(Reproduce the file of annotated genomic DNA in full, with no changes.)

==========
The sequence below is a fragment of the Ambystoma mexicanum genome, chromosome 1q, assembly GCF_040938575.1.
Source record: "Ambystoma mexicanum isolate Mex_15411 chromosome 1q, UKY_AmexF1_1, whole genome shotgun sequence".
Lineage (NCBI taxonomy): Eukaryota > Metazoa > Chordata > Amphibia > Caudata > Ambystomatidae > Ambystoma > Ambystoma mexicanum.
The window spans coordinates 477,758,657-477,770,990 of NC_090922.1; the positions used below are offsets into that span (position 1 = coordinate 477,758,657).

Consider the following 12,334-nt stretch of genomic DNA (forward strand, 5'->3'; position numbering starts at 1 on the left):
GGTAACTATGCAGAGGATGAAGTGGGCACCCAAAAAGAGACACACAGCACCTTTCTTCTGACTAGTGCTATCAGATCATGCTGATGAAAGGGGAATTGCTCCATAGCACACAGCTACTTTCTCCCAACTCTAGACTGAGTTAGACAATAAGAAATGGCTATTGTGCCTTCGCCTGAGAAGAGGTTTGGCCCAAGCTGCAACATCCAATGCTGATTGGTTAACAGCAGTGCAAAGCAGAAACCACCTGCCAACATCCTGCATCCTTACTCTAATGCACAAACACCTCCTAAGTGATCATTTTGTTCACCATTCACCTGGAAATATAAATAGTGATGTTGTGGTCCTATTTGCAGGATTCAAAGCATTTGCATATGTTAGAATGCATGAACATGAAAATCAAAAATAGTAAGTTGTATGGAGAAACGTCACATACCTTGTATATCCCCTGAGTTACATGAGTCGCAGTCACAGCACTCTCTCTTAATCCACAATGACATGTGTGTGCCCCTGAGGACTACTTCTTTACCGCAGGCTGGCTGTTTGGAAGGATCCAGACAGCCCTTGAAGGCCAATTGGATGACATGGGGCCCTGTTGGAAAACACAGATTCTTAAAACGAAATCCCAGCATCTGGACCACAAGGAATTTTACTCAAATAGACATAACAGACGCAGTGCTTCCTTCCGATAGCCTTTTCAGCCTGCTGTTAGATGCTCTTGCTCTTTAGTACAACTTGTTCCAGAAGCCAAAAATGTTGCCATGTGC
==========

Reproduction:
The sequence below is a fragment of the Ambystoma mexicanum genome, chromosome 1q, assembly GCF_040938575.1.
Source record: "Ambystoma mexicanum isolate Mex_15411 chromosome 1q, UKY_AmexF1_1, whole genome shotgun sequence".
Lineage (NCBI taxonomy): Eukaryota > Metazoa > Chordata > Amphibia > Caudata > Ambystomatidae > Ambystoma > Ambystoma mexicanum.
The window spans coordinates 477,758,657-477,770,990 of NC_090922.1; the positions used below are offsets into that span (position 1 = coordinate 477,758,657).

Consider the following 12,334-nt stretch of genomic DNA (forward strand, 5'->3'; position numbering starts at 1 on the left):
GGTAACTATGCAGAGGATGAAGTGGGCACCCAAAAAGAGACACACAGCACCTTTCTTCTGACTAGTGCTATCAGATCATGCTGATGAAAGGGGAATTGCTCCATAGCACACAGCTACTTTCTCCCAACTCTAGACTGAGTTAGACAATAAGAAATGGCTATTGTGCCTTCGCCTGAGAAGAGGTTTGGCCCAAGCTGCAACATCCAATGCTGATTGGTTAACAGCAGTGCAAAGCAGAAACCACCTGCCAACATCCTGCATCCTTACTCTAATGCACAAACACCTCCTAAGTGATCATTTTGTTCACCATTCACCTGGAAATATAAATAGTGATGTTGTGGTCCTATTTGCAGGATTCAAAGCATTTGCATATGTTAGAATGCATGAACATGAAAATCAAAAATAGTAAGTTGTATGGAGAAACGTCACATACCTTGTATATCCCCTGAGTTACATGAGTCGCAGTCACAGCACTCTCTCTTAATCCACAATGACATGTGTGTGCCCCTGAGGACTACTTCTTTACCGCAGGCTGGCTGTTTGGAAGGATCCAGACAGCCCTTGAAGGCCAATTGGATGACATGGGGCCCTGTTGGAAAACACAGATTCTTAAAACGAAATCCCAGCATCTGGACCACAAGGAATTTTACTCAAATAGACATAACAGACGCAGTGCTTCCTTCCGATAGCCTTTTCAGCCTGCTGTTAGATGCTCTTGCTCTTTAGTACAACTTGTTCCAGAAGCCAAAAATGTTGCCATGTGC